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Themesicon: navigation pathArt and Cinematographyicon: navigation pathWieland

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was mentioned only in passing three times in David E. James' «Allegories of Cinema: American Film in the Sixties,» which, given the exemplary broadness and eclecticism of James' approach, would have been an ideal context for a more detailed consideration of her place within the arts of that decade. Ultimately Wieland is a figure both perplexing and paradoxically very much representative of several struggles going on within and between the art and film worlds in the 1960s.

The Here and Now

Allan Kaprow's astute description in 1958 of what he judged to be a turning point in the future of the visual arts two years after Jackson Pollock's death, speaks to much that is at the heart of Wieland's many projects, as diverse as they may appear. Wondering, quite literally, «what do we do now?» Kaprow suggested a fresh engagement with a wide range of material: »Pollock, as I see him, left us at the point where we must become preoccupied with and even dazzled by the space and objects of our everyday life, either our bodies, clothes, rooms, or, if need be, the vastness of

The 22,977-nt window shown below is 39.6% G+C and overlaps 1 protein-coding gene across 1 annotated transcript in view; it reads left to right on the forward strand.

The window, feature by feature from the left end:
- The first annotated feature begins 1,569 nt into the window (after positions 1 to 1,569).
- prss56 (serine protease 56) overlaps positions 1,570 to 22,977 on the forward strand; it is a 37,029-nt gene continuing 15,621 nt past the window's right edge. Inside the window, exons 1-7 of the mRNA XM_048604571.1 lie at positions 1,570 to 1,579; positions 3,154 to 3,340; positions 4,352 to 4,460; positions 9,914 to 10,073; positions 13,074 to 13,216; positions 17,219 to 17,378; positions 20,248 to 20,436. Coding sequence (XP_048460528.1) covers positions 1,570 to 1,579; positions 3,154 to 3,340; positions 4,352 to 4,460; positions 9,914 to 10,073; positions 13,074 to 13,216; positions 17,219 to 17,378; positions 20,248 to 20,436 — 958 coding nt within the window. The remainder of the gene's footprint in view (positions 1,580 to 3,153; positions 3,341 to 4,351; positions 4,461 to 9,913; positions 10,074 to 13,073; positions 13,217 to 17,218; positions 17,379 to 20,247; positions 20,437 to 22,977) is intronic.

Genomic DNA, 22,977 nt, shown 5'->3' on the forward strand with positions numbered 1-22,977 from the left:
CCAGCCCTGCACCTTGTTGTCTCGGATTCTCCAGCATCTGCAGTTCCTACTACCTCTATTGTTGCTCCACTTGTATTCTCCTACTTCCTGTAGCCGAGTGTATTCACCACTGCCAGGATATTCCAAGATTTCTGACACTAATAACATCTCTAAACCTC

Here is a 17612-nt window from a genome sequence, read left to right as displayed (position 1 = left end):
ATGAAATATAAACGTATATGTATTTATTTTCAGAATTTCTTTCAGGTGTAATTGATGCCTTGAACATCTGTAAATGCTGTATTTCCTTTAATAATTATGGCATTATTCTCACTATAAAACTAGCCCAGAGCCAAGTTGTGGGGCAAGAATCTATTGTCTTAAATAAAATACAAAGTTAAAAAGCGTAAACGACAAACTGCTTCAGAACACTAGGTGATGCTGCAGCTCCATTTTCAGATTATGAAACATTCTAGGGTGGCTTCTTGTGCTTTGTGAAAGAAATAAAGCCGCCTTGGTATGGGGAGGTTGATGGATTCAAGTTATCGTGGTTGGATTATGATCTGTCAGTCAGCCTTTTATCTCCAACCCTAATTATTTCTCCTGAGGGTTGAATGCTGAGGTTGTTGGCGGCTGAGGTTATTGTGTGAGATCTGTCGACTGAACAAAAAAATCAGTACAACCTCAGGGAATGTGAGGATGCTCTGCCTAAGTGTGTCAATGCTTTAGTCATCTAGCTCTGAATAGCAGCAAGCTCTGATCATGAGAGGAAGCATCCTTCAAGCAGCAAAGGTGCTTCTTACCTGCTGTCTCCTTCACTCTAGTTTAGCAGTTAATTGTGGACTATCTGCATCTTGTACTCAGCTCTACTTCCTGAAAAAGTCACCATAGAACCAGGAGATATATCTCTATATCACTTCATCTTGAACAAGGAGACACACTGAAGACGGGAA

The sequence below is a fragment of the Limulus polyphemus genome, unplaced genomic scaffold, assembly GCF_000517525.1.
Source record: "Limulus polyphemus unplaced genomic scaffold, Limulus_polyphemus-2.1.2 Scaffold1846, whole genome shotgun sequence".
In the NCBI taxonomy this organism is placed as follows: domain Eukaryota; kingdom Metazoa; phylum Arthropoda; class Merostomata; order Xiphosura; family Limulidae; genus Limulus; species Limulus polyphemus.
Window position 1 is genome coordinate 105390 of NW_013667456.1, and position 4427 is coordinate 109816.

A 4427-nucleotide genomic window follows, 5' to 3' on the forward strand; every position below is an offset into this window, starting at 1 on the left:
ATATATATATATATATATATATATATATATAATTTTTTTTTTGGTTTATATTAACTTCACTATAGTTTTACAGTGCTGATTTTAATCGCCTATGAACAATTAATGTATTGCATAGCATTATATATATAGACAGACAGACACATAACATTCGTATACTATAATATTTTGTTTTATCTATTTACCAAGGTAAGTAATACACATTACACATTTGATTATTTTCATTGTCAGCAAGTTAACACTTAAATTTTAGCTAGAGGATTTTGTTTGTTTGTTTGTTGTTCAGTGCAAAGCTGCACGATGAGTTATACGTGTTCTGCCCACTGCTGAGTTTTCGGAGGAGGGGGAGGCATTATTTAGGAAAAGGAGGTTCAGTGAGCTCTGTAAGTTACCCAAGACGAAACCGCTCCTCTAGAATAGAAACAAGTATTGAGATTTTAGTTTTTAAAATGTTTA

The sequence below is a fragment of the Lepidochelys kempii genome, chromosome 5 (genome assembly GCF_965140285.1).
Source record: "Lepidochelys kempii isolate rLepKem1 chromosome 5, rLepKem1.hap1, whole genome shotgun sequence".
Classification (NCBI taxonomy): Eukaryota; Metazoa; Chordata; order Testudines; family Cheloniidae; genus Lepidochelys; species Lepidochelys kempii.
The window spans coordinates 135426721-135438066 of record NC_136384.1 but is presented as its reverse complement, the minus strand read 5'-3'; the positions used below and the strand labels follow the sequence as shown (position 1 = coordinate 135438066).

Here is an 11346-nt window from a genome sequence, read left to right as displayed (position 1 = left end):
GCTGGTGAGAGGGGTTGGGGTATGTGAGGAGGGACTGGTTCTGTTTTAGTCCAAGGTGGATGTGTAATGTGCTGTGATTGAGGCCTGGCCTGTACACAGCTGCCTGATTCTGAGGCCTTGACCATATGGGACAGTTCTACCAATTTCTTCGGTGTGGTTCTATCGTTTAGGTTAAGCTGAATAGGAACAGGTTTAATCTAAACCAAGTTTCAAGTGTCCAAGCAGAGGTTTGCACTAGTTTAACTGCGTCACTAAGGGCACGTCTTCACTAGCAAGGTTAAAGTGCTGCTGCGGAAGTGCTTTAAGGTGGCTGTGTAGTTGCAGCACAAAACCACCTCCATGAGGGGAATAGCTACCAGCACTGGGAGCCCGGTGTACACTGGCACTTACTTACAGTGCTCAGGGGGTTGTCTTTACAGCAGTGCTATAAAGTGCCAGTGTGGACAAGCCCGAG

Forty-second Street. Not satisfied with the suggestion through paint of our other sense, we shall utilize the specific substances of sight, sound, movements, people, odors, touch. Objects of every sort are materials for the new art: paint, chairs, food, electric and neon lights, smoke, water, old socks, a dog, movies, a thousand other things that will be discovered by the present generation of artists. Not only will these bold creators show us, as if for the first time, the world we have always had about us but ignored, but they will disclose entirely unheard-of happenings and events, found in garbage cans, police files, hotel lobbies; seen in store windows and on the streets; and sensed in dreams and horrible accidents.» [3] From the disaster motif prevalent in her work in the early sixties to the fusion of the solemn with the ridiculous, a great many of precisely these elements came to play a significant part in both the visual and time-based art made by Wieland through the 1960s and 70s. She took a keen interest in the space and objects, the delights and hazards of her own everyday life, focusing often on the domestic sphere, its instruments and implements, its techniques and its tactile sensual pleasures, all

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